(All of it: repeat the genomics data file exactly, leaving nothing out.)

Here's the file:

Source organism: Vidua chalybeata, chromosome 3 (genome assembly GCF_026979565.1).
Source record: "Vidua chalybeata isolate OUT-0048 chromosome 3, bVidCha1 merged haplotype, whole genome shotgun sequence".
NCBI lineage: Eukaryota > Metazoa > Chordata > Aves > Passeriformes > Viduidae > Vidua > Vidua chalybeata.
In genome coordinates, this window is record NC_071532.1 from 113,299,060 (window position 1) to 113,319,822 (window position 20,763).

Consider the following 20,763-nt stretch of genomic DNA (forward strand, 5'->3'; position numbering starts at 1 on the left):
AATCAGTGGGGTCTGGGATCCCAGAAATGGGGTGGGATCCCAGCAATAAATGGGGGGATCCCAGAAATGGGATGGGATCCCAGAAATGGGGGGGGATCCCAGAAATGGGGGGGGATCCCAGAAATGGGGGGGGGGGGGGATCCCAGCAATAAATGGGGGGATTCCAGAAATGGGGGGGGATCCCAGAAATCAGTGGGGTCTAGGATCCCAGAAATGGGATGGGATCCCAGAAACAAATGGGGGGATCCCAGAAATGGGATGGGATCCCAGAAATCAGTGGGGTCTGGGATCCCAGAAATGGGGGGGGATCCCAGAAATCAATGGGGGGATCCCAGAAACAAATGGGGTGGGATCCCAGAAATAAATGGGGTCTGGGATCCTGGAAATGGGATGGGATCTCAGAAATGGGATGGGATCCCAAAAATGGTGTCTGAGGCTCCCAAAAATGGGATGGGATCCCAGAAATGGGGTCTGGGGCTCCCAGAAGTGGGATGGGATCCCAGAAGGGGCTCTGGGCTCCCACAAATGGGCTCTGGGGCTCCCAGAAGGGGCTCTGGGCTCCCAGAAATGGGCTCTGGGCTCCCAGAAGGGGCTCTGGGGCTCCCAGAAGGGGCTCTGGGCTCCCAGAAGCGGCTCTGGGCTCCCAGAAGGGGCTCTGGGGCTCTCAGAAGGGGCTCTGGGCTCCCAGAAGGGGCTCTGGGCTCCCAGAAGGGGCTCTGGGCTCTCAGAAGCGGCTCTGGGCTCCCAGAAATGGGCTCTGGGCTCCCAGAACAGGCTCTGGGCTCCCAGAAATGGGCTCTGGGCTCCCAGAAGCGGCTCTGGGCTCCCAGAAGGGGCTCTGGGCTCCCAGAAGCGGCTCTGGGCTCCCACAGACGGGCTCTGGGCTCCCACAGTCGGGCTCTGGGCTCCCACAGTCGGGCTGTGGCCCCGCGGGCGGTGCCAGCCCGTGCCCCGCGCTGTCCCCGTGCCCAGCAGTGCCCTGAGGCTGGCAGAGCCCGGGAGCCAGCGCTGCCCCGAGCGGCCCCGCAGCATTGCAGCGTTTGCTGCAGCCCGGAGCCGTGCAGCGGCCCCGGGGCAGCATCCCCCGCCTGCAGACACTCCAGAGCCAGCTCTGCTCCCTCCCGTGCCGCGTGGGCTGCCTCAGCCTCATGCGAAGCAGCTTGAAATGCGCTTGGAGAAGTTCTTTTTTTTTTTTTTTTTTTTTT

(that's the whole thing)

Source organism: Vidua chalybeata, chromosome 3 (genome assembly GCF_026979565.1).
Source record: "Vidua chalybeata isolate OUT-0048 chromosome 3, bVidCha1 merged haplotype, whole genome shotgun sequence".
NCBI lineage: Eukaryota > Metazoa > Chordata > Aves > Passeriformes > Viduidae > Vidua > Vidua chalybeata.
In genome coordinates, this window is record NC_071532.1 from 113,299,060 (window position 1) to 113,319,822 (window position 20,763).

Consider the following 20,763-nt stretch of genomic DNA (forward strand, 5'->3'; position numbering starts at 1 on the left):
AATCAGTGGGGTCTGGGATCCCAGAAATGGGGTGGGATCCCAGCAATAAATGGGGGGATCCCAGAAATGGGATGGGATCCCAGAAATGGGGGGGGATCCCAGAAATGGGGGGGGATCCCAGAAATGGGGGGGGGGGGGGATCCCAGCAATAAATGGGGGGATTCCAGAAATGGGGGGGGATCCCAGAAATCAGTGGGGTCTAGGATCCCAGAAATGGGATGGGATCCCAGAAACAAATGGGGGGATCCCAGAAATGGGATGGGATCCCAGAAATCAGTGGGGTCTGGGATCCCAGAAATGGGGGGGGATCCCAGAAATCAATGGGGGGATCCCAGAAACAAATGGGGTGGGATCCCAGAAATAAATGGGGTCTGGGATCCTGGAAATGGGATGGGATCTCAGAAATGGGATGGGATCCCAAAAATGGTGTCTGAGGCTCCCAAAAATGGGATGGGATCCCAGAAATGGGGTCTGGGGCTCCCAGAAGTGGGATGGGATCCCAGAAGGGGCTCTGGGCTCCCACAAATGGGCTCTGGGGCTCCCAGAAGGGGCTCTGGGCTCCCAGAAATGGGCTCTGGGCTCCCAGAAGGGGCTCTGGGGCTCCCAGAAGGGGCTCTGGGCTCCCAGAAGCGGCTCTGGGCTCCCAGAAGGGGCTCTGGGGCTCTCAGAAGGGGCTCTGGGCTCCCAGAAGGGGCTCTGGGCTCCCAGAAGGGGCTCTGGGCTCTCAGAAGCGGCTCTGGGCTCCCAGAAATGGGCTCTGGGCTCCCAGAACAGGCTCTGGGCTCCCAGAAATGGGCTCTGGGCTCCCAGAAGCGGCTCTGGGCTCCCAGAAGGGGCTCTGGGCTCCCAGAAGCGGCTCTGGGCTCCCACAGACGGGCTCTGGGCTCCCACAGTCGGGCTCTGGGCTCCCACAGTCGGGCTGTGGCCCCGCGGGCGGTGCCAGCCCGTGCCCCGCGCTGTCCCCGTGCCCAGCAGTGCCCTGAGGCTGGCAGAGCCCGGGAGCCAGCGCTGCCCCGAGCGGCCCCGCAGCATTGCAGCGTTTGCTGCAGCCCGGAGCCGTGCAGCGGCCCCGGGGCAGCATCCCCCGCCTGCAGACACTCCAGAGCCAGCTCTGCTCCCTCCCGTGCCGCGTGGGCTGCCTCAGCCTCATGCGAAGCAGCTTGAAATGCGCTTGGAGAAGTTCTTTTTTTTTTTTTTTTTTTTTT